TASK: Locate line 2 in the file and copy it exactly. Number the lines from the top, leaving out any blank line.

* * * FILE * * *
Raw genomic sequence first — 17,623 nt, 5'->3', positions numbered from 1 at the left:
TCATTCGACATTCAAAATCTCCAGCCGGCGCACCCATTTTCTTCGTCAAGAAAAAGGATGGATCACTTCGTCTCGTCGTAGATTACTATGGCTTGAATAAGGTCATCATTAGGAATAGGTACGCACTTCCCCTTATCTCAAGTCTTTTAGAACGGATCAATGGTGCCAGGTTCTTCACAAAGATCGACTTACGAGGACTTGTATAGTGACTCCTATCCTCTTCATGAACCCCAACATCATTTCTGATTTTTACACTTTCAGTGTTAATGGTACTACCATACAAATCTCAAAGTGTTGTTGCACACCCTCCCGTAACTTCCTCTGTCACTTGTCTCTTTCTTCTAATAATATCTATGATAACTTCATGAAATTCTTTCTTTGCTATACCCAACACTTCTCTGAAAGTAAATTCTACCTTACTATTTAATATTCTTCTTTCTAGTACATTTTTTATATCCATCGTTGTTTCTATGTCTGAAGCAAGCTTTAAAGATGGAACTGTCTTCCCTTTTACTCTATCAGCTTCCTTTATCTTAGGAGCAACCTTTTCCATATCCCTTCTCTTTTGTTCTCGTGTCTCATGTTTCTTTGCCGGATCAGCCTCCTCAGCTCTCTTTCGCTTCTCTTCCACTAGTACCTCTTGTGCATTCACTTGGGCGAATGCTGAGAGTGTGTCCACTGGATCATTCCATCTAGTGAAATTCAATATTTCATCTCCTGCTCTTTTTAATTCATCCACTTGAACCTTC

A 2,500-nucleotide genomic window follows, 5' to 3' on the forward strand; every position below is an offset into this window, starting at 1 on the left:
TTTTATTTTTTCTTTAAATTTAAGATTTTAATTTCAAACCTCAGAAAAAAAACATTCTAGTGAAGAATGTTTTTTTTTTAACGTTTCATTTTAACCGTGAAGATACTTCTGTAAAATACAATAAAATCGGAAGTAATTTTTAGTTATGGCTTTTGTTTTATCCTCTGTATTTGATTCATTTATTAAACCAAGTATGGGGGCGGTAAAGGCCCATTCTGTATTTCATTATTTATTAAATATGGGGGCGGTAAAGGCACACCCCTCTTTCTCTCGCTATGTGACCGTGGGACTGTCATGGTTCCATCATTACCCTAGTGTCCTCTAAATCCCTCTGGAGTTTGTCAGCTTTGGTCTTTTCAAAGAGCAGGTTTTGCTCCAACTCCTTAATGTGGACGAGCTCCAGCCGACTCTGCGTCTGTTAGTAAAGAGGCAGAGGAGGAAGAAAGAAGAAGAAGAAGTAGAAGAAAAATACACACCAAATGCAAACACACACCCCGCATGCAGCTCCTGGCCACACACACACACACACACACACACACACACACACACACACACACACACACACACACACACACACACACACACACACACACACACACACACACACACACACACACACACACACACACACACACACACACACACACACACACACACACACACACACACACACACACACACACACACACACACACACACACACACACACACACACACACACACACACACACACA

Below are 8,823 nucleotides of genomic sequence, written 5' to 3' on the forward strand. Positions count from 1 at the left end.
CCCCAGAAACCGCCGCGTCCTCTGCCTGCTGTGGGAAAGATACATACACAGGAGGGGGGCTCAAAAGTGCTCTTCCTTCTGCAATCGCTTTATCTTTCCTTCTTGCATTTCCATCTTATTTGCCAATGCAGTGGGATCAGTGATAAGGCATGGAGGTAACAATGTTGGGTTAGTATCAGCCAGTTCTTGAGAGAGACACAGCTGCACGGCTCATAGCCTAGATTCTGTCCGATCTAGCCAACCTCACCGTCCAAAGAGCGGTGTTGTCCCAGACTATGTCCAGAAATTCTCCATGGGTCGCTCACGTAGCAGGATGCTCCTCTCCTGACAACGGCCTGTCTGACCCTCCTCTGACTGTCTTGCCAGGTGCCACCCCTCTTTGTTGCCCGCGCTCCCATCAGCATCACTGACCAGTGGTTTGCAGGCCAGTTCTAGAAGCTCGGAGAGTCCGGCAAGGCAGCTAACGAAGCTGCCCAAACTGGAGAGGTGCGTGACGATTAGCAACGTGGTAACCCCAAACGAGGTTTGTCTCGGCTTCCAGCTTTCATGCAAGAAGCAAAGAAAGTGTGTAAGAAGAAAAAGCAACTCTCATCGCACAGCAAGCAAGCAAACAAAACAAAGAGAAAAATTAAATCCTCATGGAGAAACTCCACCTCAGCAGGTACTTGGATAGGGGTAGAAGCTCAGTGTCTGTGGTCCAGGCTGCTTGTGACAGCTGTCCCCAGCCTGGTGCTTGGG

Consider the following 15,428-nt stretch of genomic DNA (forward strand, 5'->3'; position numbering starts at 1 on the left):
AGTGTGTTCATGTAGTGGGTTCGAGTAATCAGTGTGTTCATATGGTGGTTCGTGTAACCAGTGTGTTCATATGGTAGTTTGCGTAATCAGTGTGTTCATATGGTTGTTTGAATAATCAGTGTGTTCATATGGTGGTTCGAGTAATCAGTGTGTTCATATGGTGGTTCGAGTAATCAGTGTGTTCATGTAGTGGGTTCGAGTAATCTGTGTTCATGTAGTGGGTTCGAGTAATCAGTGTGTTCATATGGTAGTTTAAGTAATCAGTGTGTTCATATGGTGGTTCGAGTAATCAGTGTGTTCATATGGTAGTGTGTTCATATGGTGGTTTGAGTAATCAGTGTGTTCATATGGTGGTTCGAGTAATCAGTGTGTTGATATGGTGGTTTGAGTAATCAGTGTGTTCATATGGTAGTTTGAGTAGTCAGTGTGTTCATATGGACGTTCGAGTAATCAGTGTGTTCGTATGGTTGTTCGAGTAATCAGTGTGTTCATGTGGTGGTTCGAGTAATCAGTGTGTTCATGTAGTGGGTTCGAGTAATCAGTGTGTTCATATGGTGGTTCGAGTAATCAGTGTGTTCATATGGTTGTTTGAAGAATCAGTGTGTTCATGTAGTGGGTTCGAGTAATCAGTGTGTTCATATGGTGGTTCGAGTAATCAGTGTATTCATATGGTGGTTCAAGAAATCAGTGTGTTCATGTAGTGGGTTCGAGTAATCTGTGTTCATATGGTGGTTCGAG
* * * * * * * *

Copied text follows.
TCATTCGACATTCAAAATCTCCAGCCGGCGCACCCATTTTCTTCGTCAAGAAAAAGGATGGATCACTTCGTCTCGTCGTAGATTACTATGGCTTGAATAAGGTCATCATTAGGAATAGGTACGCACTTCCCCTTATCTCAAGTCTTTTAGAACGGATCAATGGTGCCAGGTTCTTCACAAAGATCGACTTACGAGGACTTGTATAGTGACTCCTATCCTCTTCATGAACCCCAACATCATTTCTGATTTTTACACTTTCAGTGTTAATGGTACTACCATACAAATCTCAAAGTGTTGTTGCACACCCTCCCGTAACTTCCTCTGTCACTTGTCTCTTTCTTCTAATAATATCTATGATAACTTCATGAAATTCTTTCTTTGCTATACCCAACACTTCTCTGAAAGTAAATTCTACCTTACTATTTAATATTCTTCTTTCTAGTACATTTTTTATATCCATCGTTGTTTCTATGTCTGAAGCAAGCTTTAAAGATGGAACTGTCTTCCCTTTTACTCTATCAGCTTCCTTTATCTTAGGAGCAACCTTTTCCATATCCCTTCTCTTTTGTTCTCGTGTCTCATGTTTCTTTGCCGGATCAGCCTCCTCAGCTCTCTTTCGCTTCTCTTCCACTAGTACCTCTTGTGCATTCACTTGGGCGAATGCTGAGAGTGTGTCCACTGGATCATTCCATCTAGTGAAATTCAATATTTCATCTCCTGCTCTTTTTAATTCATCCACTTGAACCTTC